Six months after a train derailment that thrust Lynchburg into a national debate over the nation’s growing oil-by-rail traffic. CSX has announced it will continue conducting test on water of the James River. Monthly visual checks and quarterly water quality tests are being used to monitor the effects of the derailment and oil spill. The train cars that overturned on April 30 were hauling Bakken crude. The James River Association, plans to unveil a campaign next month highlighting the dangers that hazardous material cargo present to the river. Sources say monitoring is expected to continue at least through summer 2015.
Here at Buy Local Lynchburg we are building a tradition that strengthens local economies, expands employment, nurtures a sense of community, and provides a more relaxed, fun, and rewarding shopping experience.
As customers, we collectively spend a large portion of our annual shopping budget between Nov. 1 and Dec. 31. Thank you for joining us in shifting those dollars to locally owned, independent businesses.
Based on studies of similar efforts, we should generate 2-3 times as much economic activity in our community than if we spend our money at a national chain. Across North America that could mean billions of dollars of economic impact.
The retail merchants association and buy local Lynchburg would like to bring this benefit to our small area of the country with an initiative. Basically, we are encouraging you to take the pledge to “shift your shopping 20%” this holiday season to local and get entered to win.
Text the two words “IPLEGE20″ to 25399 each week from November 1st through January 3rd for a chance to win a local gift card each week from buy local Lynchburg and it’s many local businesses.
If you see our sign out in the community or in a store look to see if they are doing a “fishbowl drawing” promotion by taking the pledge at their store or restaurant. Many are doing it this way so there are several ways to win! Keep an eye out for signs or just ask and encourage them to participate.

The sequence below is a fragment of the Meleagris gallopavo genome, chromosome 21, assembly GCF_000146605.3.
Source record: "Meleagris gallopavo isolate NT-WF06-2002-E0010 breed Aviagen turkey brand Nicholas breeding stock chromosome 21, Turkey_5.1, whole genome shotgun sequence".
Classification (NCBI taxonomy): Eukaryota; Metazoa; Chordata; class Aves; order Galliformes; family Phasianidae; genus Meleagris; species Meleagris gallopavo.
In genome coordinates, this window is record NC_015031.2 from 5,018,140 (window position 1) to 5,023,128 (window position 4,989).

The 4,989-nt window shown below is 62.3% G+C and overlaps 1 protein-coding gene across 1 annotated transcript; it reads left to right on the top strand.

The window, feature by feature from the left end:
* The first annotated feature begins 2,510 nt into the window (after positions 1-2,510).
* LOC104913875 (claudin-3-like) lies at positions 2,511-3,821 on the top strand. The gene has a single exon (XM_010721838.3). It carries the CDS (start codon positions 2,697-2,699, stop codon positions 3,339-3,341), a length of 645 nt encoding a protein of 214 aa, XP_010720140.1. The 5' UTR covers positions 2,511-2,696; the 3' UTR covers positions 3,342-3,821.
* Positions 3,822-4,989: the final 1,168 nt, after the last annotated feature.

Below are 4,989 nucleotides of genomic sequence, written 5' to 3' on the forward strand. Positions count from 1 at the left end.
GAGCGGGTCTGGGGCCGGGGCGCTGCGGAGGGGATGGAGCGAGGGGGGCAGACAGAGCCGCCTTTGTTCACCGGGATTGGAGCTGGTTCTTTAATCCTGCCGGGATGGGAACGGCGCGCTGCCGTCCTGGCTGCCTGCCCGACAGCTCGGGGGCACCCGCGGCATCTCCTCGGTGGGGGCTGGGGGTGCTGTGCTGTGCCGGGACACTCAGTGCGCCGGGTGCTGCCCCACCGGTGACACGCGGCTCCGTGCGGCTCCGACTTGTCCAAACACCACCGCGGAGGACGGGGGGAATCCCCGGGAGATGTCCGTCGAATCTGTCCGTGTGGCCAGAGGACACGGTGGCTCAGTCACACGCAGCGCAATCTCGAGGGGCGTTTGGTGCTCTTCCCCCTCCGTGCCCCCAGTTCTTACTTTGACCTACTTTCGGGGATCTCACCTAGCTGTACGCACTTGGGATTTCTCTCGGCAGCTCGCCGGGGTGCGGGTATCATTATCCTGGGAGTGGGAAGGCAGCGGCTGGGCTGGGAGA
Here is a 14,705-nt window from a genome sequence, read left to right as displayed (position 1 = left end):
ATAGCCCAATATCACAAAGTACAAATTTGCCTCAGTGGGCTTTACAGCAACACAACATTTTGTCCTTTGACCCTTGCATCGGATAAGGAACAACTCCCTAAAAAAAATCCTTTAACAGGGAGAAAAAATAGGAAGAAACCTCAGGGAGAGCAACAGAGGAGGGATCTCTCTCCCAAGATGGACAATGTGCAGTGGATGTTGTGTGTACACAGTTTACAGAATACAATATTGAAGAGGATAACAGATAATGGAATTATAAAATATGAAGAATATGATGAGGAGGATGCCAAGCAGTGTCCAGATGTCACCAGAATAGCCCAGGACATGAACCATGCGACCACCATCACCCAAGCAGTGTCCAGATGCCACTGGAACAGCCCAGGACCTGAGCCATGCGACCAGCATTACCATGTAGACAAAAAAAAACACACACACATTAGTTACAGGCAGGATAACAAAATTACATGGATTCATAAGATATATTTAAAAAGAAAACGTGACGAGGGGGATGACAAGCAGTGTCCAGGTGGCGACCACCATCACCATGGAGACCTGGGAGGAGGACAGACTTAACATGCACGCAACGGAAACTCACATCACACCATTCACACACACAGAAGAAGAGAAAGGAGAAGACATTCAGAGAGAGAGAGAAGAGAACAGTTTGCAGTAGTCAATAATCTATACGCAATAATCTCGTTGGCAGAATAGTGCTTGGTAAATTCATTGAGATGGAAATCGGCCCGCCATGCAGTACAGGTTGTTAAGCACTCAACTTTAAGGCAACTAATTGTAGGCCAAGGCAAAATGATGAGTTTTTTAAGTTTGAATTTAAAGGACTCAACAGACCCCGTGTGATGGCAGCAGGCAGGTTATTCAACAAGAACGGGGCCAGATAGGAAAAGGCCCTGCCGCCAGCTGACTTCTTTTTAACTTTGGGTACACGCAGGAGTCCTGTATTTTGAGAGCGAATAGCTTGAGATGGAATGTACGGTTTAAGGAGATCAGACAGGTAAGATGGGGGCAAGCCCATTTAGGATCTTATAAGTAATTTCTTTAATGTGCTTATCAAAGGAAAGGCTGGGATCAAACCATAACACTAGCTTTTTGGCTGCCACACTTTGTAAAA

So, shift your shopping 20% this holiday season and every one ins a winner. We encourage you to challenge co-workers and friends. Gather up your receipts at the end of the holiday shopping season and see just how well you did. Make some bets of your own…everyone likes healthy competition.
So thank you again for your support of this program and of the retail merchants association and buy local Lynchburg. Remember, that in order to keep educational programs like this, we need our local businesses to join our efforts. www.buylocallynchburg.com or by calling: 434-528-1462.
VIRGINIA BEACH, Va. (AP) _ A judge has ruled that a criminal defendant cannot be forced give authorities the pass code to his cellphone. The Virginian Pilot reports that Virginia Beach Circuit Judge Steven Frucci issued the ruling this week in the case of David Baust, who is charged with trying to strangle his girlfriend. Prosecutors wanted to search Baust’s cellphone for a possible video of the couple’s altercation. Defense attorney James Broccoletti argued that pass codes are protected by the Fifth Amendment, which shields a defendant from self-incrimination. Frucci ruled that authorities can gain access if a phone can be opened with a fingerprint, which is akin to a DNA sample, a writing sample or an actual key. But he said a pass code requires the defendant to divulge knowledge, which is protected.
From the City of Lynchburg: On Wednesday, November 5 at 6:00 p.m., the City of Lynchburg will host an important meeting for the residents of the Dearington neighborhood and other interested parties. The meeting will be held at the Dearington Elementary School of Innovation, 210 Smyth Street. According to historical records, a portion of the property that now makes up the Dearington community once served as a landfill. This landfill was closed in the late 1960’s. Recently, the City discovered that there has been significant erosion or wearing away of the covering in a certain portion of the old landfill. The purpose of the meeting is to inform residents about the issue, talk about possible solutions and hear concerns from residents. The meeting is open to the public, and residents in the Dearington community are encouraged to attend. Questions may be directed to (434) 856-2489.